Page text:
This is how part of my garden looked like before the raised beds were made. The garden is 25m by 7m and so it is not large by any means, but it is large enough to make it into a real great vegetable and herb garden and grow lots of produce. It was no use trying to grow things in the soil surrounding the hedges and trees as the soil was so full of roots that you could not dig at all. So the plan was to make raised bed. Ian, my partner started work on the beds one fine day, we got planks that were used for scaffolding, we bought them locally and no sooner they were delivered than Ian started work. On the right you see three of them finished. There finally were 10 beds altogether so enough space to grow lots of stuff.
Finally the beds are all made, then we had to source topsoil to fill them up, we found a local supplier who brought loads of it, and we were fortunate to receive help from a few young men to bring all the wheelbarrows soil into the garden and into the beds, not an easy job! The topsoil came from a farm and apparently Corn was grown on it. As an after thought we should have been more careful because as it turned out the soil was clay, and full of stones. But Ian had the answer and as soon as the soil was in he started to lighten the soil by adding a layer of greens and digging it in. I had bought green manure (as it is called) and sowed this on some of the bed for the time being, this was then also dug into the soil. The Ph is good, a balanced 7, but even after some work was put in to improve and lighten the soil, it still needs a lot of care and work. One good advantage of the farm soil is that loads of dandelions came growing on the beds, seeds must have been in the soil. I love using Dandelion leaves .
Using the raised beds makes gardening so much easier, and it is so tidy, you are able to plan things better I think. A bed of this and a bed of that…. Towards the back of the garden there are two little sheds, who are in much need of restoration and I am hoping to get help with that soon. That is also the place where we compost things like shredded twigs and hedge clippings, and where the compost bin is situated. There are four trees in the garden, one Chestnut that I grew from a conker, on Silver Birch, a Pine, and a Mediterranean Oak tree. Oh and also my Hawthorn tree that is much smaller. These trees all grow at a fast enough pace, and so does the hedge which is Privet and something else. I’m just now reading a book on pruning and tidying shrubs, trees, and fruit bushes (of which I have several) so I might become better at all that.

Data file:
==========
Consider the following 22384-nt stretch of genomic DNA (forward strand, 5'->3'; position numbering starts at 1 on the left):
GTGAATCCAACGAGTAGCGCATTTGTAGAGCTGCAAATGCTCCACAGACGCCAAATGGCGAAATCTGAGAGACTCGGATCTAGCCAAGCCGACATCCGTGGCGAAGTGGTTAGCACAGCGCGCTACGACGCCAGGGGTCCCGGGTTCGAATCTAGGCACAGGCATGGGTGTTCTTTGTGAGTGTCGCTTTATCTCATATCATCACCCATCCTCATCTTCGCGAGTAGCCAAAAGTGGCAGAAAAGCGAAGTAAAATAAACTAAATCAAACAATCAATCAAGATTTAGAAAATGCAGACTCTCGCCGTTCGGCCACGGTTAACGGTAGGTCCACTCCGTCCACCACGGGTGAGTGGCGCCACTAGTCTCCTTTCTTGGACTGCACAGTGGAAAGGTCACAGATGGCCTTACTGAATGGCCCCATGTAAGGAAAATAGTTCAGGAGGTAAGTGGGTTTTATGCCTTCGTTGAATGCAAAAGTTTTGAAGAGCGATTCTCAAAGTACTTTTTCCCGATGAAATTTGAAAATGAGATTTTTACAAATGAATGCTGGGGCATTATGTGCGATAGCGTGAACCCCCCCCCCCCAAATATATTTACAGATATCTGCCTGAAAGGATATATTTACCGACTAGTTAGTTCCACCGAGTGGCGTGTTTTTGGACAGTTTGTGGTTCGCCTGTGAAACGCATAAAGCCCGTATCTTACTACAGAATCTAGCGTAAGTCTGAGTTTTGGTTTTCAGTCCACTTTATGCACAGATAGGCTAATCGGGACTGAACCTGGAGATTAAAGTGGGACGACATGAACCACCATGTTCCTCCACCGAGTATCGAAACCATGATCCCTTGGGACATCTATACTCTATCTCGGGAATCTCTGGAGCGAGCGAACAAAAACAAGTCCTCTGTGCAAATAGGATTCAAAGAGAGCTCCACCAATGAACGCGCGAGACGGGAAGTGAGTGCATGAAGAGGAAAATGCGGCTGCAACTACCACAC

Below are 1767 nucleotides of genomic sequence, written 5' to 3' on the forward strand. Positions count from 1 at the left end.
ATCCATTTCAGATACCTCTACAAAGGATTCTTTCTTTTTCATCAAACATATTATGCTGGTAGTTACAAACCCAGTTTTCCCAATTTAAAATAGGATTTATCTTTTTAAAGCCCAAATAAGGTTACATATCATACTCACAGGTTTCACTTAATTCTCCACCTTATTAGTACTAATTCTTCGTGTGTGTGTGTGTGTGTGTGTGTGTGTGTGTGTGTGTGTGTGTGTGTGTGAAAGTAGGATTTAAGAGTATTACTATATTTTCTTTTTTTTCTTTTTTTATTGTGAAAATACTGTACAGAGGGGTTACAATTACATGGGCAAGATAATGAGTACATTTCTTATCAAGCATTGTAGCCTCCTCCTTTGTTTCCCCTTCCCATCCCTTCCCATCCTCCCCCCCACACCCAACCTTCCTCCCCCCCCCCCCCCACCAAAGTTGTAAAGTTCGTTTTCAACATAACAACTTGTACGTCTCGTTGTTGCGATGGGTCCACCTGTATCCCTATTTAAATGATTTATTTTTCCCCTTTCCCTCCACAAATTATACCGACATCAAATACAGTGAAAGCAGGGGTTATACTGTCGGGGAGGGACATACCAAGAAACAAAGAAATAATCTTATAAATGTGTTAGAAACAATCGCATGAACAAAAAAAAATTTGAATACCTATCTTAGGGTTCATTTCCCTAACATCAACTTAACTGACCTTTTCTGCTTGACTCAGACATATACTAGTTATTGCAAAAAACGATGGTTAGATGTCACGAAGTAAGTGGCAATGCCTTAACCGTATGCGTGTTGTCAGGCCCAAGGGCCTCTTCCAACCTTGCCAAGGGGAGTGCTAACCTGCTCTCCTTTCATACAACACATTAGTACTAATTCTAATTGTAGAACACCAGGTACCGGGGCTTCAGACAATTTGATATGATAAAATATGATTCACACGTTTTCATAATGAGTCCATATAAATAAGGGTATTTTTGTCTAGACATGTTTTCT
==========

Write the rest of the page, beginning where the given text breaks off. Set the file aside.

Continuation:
The end result, which, of course, is ever changing is a green and lush garden. hedges have been cut since as they were too high and made the garden dark and damp. Flowers do come and grow among my vegetables but that is ok up to a point, they are all happy together.
Wood work has been given a coat of protection for the winter months and it looks great. And so bit by bit I am learning and getting a lot of pleasure from this little garden and eating lots of produce. Improving the soil constantly makes the work interesting, I’m really excited about my composting now that I read more about it and know what is going on there on the micro-organism level. I look forward to a great lot of real good compost in some months to come.